Workshop 16: Data-driven Robotic Carving (DRC)

Workshop 16: Data-driven Robotic Carving (DRC) 2018-04-11T22:29:11+00:00


Data-driven Robotic Carving (DRC) is a novel fabrication technique where intangible data get translated into robotic motion parameters that drive the kinematic solver of a 6-axis industrial robotic arm, resulting in the physical extraction of material and the generation of complex geometrical formations. In Data-driven Robotic Carving no prior complex description of a pre-generated morphology is required; instead, a bottom-up approach is applied, where the geometrical result is the direct outcome of the fabrication process and the robot’s possibilities and constraints. Robotic fabrication parameters and material properties inform directly the design outcome, creating a feedback loop for the design iterations.

The workshop at the Advances in Architectural Geometry conference in September 2018 will focus on the structural analysis and topology optimization of shell structures and the generation of complex Architectural Geometry through the interpretation and translation of structural data into robotic motion. Aim of the workshop is to form a collaborative ‘design to fabrication’ exercise and investigate the generation of complex, materially optimized panels through data-driven robotic fabrication.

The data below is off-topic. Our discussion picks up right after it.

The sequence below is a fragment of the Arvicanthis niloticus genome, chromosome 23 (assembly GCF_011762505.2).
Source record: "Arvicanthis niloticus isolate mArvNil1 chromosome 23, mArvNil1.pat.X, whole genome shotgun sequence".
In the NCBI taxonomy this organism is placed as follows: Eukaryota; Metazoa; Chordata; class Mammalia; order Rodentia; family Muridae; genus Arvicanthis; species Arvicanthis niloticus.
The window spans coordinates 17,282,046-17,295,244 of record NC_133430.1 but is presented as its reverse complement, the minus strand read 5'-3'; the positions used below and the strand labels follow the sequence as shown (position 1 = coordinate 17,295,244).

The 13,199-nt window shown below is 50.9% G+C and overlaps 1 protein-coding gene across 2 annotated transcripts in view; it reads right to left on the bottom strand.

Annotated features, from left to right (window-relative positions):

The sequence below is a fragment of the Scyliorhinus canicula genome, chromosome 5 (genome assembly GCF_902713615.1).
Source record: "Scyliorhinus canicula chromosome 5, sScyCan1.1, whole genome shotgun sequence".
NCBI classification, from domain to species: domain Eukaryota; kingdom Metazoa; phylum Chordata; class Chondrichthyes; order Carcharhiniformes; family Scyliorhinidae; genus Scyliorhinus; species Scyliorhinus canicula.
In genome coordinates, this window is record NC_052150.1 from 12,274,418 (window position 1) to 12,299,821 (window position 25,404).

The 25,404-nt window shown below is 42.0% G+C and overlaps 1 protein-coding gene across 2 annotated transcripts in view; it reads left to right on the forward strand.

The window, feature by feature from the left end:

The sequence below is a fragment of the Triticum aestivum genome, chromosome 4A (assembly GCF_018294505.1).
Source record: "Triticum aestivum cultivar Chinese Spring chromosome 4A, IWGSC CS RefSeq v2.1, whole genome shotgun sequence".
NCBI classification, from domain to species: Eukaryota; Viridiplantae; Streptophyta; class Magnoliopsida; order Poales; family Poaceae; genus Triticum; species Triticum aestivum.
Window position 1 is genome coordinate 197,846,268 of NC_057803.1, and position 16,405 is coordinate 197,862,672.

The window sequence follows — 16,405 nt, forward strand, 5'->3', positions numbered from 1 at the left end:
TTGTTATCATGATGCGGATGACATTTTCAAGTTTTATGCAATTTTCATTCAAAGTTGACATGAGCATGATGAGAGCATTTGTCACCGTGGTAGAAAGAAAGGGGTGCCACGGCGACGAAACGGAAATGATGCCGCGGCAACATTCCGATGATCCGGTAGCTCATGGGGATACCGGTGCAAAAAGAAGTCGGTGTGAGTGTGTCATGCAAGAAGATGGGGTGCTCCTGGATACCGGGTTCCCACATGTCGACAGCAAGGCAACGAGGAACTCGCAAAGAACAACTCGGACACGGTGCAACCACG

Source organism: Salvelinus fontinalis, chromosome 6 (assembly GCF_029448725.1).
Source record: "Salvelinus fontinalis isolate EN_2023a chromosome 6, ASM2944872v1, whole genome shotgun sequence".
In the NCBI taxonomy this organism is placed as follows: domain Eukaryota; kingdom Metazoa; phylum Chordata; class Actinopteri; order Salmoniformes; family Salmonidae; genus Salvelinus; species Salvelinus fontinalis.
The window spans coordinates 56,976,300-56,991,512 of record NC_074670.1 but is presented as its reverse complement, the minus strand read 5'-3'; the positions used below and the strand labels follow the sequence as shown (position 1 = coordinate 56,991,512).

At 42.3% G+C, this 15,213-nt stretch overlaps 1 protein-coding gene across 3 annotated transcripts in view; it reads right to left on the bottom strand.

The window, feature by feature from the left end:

The investigation will extend the ongoing research on topologically optimized shell structures and the fabrication of those through Data-driven Robotic Carving technology. DRC offers expanded geometric and fabrication possibilities, as it explores new ways to transform abstract, intangible data, such as material distribution or density, into actual form. It manifests an alternative to additive manufacturing, proposing a more time and cost-efficient panel fabrication method.

Participants will initially investigate ways of structurally analysing and topologically optimising shell structures. In continuation, the numeric data that will be acquired will get examined and manipulated, in order to get transformed into robotic motion parameters. Through feedback from the robotic programming, a taxonomy of forms that can be constructed will be specified. Finally, the design iterations produced will be robotically fabricated as full-scale styrofoam panels, generating physical manifestations of conceptual representations. The expected outcome of the workshop is a full-scale styrofoam prototype, demonstrating the complex geometrical panel forms which derive from simple sets of robotic motion rules. The installation will be augmented through light projection, facilitating the visualisation of the intangible set of instructions that led to the material extraction.